PURSUING SELFLESS SERVICE
Acknowledging our volunteers and re-thinking our own contribution
INTERNATIONAL Volunteer Day is a time to recognise the valuable contribution our volunteers make.
On the day Councillor Jenny McKay thanked the region’s volunteers at a brunch at Venue 114.
Lily Dickson was among the sea of volunteers offering her time and service for those in need.
Most notably, she volunteers at the Sunshine Coast University Hospital and said “volunteering is like a massage for the soul”.
When the hospital opened Ms Dickson volunteered by greeting anyone who walked in, assisting them with direction, parking as well as manoeuvring patients in wheelchairs.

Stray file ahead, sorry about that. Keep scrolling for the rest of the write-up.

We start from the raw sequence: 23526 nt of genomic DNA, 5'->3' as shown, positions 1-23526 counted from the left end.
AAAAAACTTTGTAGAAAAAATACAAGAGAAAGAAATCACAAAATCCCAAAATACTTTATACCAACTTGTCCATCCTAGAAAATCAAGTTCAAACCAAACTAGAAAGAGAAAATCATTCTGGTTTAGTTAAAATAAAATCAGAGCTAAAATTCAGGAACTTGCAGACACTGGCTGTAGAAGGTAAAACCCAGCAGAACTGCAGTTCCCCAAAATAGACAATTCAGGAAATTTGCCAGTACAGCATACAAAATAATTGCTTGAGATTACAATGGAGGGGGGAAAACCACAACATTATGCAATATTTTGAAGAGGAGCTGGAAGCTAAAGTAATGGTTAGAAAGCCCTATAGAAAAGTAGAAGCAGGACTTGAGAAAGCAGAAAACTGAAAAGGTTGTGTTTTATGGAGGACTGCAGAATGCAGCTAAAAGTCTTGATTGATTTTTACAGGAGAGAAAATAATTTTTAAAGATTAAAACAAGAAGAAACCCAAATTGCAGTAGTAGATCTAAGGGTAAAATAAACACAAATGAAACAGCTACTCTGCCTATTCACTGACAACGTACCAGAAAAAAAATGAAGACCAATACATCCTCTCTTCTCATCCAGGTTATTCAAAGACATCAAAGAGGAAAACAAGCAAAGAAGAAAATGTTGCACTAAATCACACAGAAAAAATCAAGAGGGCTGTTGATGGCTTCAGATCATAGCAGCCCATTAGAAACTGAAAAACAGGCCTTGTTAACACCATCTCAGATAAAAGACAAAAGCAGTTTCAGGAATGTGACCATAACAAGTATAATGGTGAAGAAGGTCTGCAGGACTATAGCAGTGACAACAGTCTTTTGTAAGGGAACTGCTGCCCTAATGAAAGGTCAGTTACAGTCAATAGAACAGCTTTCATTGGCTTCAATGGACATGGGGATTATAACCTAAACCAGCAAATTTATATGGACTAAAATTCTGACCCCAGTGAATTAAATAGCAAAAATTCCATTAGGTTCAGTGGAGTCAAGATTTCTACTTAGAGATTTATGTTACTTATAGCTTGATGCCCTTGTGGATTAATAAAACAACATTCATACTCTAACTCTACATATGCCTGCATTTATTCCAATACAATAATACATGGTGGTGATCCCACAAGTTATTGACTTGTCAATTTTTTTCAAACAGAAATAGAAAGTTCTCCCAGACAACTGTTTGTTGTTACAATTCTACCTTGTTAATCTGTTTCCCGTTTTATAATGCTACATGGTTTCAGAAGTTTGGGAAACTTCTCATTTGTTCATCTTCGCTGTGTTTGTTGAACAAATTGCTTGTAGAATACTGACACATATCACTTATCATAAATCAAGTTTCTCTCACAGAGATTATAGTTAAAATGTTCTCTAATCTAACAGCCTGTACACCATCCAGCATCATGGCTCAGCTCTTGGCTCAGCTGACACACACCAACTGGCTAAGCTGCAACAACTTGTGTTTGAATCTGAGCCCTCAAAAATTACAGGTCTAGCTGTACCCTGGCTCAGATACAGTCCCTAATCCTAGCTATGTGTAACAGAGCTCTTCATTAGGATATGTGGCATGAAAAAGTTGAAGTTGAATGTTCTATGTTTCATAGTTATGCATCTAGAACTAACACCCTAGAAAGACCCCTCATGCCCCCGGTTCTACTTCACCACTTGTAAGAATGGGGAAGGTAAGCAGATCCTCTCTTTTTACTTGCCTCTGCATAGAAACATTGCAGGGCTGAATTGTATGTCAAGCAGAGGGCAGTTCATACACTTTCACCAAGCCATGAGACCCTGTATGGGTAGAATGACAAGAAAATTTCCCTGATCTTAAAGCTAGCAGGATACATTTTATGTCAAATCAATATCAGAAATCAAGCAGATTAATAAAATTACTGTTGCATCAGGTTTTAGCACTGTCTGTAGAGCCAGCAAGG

“I’m in the emergency department now. We help look after the patients and also their worried families,” she said.
“Some people get quite upset but then you also get people who are so grateful and will come up and give you a hug.”
Judith Shea is another volunteer who attended the brunch; she has a background in education and used to manage indigenous education in a TAFE in Victoria.
After relocating to the Coast she attended committees and learnt about troubled youth.
“I was able to advocate for the family and also the principal networks.
“I mentor a lot of people too and do what I call cultural yarns for government departments and stakeholders.
“It’s my responsibility as an Aboriginal woman to walk across our land, know our landscape and also share. That’s what we do as a community, people call it volunteering but its our cultural walk.”
GUEST: Judith Shea spoke at Venue 114 for International Volunteers Day.
RECOGNITION: The letter V is for volunteer, a service Lily Dickson is extremely passionate about.